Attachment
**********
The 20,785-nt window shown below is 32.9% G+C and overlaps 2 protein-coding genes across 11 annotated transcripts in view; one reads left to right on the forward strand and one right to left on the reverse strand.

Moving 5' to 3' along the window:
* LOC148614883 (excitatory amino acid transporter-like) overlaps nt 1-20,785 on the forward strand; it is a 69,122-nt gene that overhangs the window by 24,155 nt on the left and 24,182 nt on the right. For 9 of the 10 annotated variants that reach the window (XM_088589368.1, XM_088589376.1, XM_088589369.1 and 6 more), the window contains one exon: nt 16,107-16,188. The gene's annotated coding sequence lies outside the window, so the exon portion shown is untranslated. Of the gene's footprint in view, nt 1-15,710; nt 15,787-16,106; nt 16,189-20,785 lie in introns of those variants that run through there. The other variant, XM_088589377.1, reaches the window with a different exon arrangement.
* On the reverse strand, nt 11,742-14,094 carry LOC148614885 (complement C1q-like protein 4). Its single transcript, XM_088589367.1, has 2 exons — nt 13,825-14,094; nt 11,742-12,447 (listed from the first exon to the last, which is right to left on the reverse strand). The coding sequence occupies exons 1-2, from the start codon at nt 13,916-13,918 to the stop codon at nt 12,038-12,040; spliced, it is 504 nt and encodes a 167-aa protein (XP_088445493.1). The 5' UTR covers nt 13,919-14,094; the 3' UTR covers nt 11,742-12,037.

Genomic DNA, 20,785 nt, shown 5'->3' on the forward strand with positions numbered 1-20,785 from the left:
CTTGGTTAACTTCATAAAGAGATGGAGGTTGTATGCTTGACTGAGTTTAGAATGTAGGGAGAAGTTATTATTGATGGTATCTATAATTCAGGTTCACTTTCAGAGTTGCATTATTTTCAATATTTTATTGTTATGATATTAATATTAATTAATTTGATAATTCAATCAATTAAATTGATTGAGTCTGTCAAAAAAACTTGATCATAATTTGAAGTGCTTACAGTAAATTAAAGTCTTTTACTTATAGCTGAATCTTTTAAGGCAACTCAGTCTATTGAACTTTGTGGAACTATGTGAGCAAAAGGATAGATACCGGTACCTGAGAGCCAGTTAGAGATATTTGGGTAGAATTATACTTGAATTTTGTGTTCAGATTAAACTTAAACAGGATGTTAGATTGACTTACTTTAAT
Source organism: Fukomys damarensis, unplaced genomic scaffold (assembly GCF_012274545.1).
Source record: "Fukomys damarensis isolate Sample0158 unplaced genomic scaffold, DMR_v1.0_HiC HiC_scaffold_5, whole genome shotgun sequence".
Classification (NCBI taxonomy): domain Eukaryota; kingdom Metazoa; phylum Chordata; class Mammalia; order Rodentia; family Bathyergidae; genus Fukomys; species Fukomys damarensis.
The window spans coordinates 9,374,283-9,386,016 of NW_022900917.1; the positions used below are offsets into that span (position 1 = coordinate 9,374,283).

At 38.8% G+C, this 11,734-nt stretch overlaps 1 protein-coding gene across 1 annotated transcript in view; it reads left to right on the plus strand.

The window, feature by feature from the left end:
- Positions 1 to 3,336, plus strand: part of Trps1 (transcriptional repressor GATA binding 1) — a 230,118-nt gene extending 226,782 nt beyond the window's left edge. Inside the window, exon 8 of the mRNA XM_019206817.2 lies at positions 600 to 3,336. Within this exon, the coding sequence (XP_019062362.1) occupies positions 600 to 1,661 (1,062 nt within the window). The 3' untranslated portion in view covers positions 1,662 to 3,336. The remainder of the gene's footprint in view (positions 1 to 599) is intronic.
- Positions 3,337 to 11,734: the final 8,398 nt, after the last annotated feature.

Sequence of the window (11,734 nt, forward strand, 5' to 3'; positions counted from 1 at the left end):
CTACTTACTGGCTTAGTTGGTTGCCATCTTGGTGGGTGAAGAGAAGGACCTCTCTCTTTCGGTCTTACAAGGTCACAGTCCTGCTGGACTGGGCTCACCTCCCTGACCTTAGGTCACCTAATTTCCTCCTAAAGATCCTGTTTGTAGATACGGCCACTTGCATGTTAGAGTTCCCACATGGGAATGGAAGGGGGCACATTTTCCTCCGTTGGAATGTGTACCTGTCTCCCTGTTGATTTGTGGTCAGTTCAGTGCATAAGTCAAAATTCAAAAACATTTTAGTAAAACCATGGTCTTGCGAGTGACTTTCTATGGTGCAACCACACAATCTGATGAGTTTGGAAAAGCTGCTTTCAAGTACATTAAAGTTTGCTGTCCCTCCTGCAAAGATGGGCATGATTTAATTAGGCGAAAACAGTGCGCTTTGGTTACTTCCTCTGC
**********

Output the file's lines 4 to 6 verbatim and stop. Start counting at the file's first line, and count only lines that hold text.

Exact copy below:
* On the reverse strand, nt 11,742-14,094 carry LOC148614885 (complement C1q-like protein 4). Its single transcript, XM_088589367.1, has 2 exons — nt 13,825-14,094; nt 11,742-12,447 (listed from the first exon to the last, which is right to left on the reverse strand). The coding sequence occupies exons 1-2, from the start codon at nt 13,916-13,918 to the stop codon at nt 12,038-12,040; spliced, it is 504 nt and encodes a 167-aa protein (XP_088445493.1). The 5' UTR covers nt 13,919-14,094; the 3' UTR covers nt 11,742-12,037.

Genomic DNA, 20,785 nt, shown 5'->3' on the forward strand with positions numbered 1-20,785 from the left:
CTTGGTTAACTTCATAAAGAGATGGAGGTTGTATGCTTGACTGAGTTTAGAATGTAGGGAGAAGTTATTATTGATGGTATCTATAATTCAGGTTCACTTTCAGAGTTGCATTATTTTCAATATTTTATTGTTATGATATTAATATTAATTAATTTGATAATTCAATCAATTAAATTGATTGAGTCTGTCAAAAAAACTTGATCATAATTTGAAGTGCTTACAGTAAATTAAAGTCTTTTACTTATAGCTGAATCTTTTAAGGCAACTCAGTCTATTGAACTTTGTGGAACTATGTGAGCAAAAGGATAGATACCGGTACCTGAGAGCCAGTTAGAGATATTTGGGTAGAATTATACTTGAATTTTGTGTTCAGATTAAACTTAAACAGGATGTTAGATTGACTTACTTTAAT